Turkey to staff 10 thousand village guards in southeast

Turkish PM Davutoglu accepts wish of village guards to staff 10 thousand new personnel in Turkey’s southeast which faces terror attacks of outlawed PKK

Photo by: AA
Photo by: AA

PM Davutoglu speaks to members of Anatolia Village Guards and Families of Martyrs Confederation in Ankara

Updated Aug 27, 2015

Turkish Prime Minister Ahmet Davutoglu ordered on Tuesday to staff 10 thousand new village guards in Turkey’s southeast in order to fight against PKK terror attacks following the request of Anatolia Village Guards and Families of Martyrs Confederation members.

Meeting with the members of the confederation in Turkish capital Ankara on Monday evening, Davutoglu spoke to the village guards saying “I know you are ready to make all kind of sacrifices. But the day will come and we will walk to the peace and democracy after defeating all these dangers shoulder to shoulder,” referring the recent attacks of outlawed PKK.

PKK is a militant group recognised as a terrorist organisation by Turkey as well as US and EU. Since July 11, the militants killed more than 60 security officers and civilians in Turkey, mostly in the southeastern provinces, on the plea of launching a “revolutionist public war.”

The village guards also requested 500 TL (170$) increasing in the salaries and establishing a department for the guards in Ankara, according to the head of the confederation Ziya Sozen.

Village guards are armed men and women who are in command of local gendermarie forces and tasked in the Turkey’s southeast where the PKK mostly launches terror attacks.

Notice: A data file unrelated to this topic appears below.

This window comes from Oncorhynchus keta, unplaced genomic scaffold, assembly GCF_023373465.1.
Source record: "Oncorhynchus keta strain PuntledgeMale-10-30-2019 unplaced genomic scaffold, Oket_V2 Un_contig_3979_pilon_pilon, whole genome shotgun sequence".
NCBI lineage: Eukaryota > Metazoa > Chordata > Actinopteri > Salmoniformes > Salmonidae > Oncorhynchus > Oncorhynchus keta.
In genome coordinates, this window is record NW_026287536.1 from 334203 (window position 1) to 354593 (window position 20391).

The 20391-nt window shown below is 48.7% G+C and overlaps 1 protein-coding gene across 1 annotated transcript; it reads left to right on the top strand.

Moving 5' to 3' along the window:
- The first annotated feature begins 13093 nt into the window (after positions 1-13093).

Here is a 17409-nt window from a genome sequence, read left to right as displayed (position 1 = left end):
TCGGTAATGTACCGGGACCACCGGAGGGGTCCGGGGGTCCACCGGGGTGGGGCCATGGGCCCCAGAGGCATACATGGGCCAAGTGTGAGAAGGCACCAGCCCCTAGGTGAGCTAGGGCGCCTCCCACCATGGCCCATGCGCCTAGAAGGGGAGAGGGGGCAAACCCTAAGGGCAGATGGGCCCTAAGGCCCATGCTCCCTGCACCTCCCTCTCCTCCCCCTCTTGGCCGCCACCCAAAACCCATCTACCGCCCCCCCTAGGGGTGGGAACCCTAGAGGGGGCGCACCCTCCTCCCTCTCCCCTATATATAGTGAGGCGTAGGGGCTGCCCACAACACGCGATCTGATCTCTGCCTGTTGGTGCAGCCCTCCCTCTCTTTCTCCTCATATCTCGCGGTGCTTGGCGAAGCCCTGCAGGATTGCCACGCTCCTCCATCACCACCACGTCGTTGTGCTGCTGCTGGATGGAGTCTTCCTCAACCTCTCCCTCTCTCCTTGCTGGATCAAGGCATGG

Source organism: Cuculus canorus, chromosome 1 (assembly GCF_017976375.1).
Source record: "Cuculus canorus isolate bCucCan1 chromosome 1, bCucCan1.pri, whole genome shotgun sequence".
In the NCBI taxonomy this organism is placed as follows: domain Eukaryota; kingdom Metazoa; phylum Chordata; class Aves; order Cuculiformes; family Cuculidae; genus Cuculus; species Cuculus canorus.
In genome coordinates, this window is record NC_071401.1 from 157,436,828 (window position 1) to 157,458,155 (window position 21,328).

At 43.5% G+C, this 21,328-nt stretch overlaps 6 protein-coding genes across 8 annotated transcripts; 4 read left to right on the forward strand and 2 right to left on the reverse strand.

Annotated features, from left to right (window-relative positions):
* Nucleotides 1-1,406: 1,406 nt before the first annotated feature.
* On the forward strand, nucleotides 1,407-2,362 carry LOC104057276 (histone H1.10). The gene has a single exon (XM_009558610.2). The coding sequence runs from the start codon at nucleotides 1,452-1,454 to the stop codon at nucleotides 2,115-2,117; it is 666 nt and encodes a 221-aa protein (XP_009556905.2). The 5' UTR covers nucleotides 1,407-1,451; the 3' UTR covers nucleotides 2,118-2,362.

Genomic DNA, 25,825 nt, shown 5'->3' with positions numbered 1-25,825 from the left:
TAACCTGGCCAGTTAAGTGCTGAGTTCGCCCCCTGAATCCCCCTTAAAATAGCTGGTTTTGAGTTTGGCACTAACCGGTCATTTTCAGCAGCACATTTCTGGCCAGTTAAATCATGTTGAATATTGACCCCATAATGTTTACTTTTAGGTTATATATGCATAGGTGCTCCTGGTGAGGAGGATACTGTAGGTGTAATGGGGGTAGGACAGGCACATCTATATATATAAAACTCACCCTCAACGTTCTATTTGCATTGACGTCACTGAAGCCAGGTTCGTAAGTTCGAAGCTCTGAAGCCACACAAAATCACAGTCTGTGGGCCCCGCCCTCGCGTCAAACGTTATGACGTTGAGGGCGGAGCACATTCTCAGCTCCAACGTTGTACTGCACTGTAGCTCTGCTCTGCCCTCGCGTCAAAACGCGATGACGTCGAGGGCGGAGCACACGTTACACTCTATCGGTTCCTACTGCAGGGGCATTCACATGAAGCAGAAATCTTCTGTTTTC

Sozen said the number of the guards were approximately 63 thousand before the beginning of the Peace Process, however, the current number is 46 thousand.

At the end of 2012, the governing Justice and Development Party (AK Party) under the leadership of then prime minister Recep Tayyip Erdogan launched a series of steps increasing the democratic rights and freedom of expression, under the name of “Peace Process.”

The process also included negotiation with PKK’s founder and jailed leader Abdullah Ocalan in order to end the three-decade-old war and to ensure peace in the region.

The peace, or truce, was broke by PKK’s umbrella organisation Group of Communities (KCK) on July 11 announcing a new “war process.” Since then, the government increased the precautions in the region to prevent the casualties and any damages on the public.

TRTWorld and agencies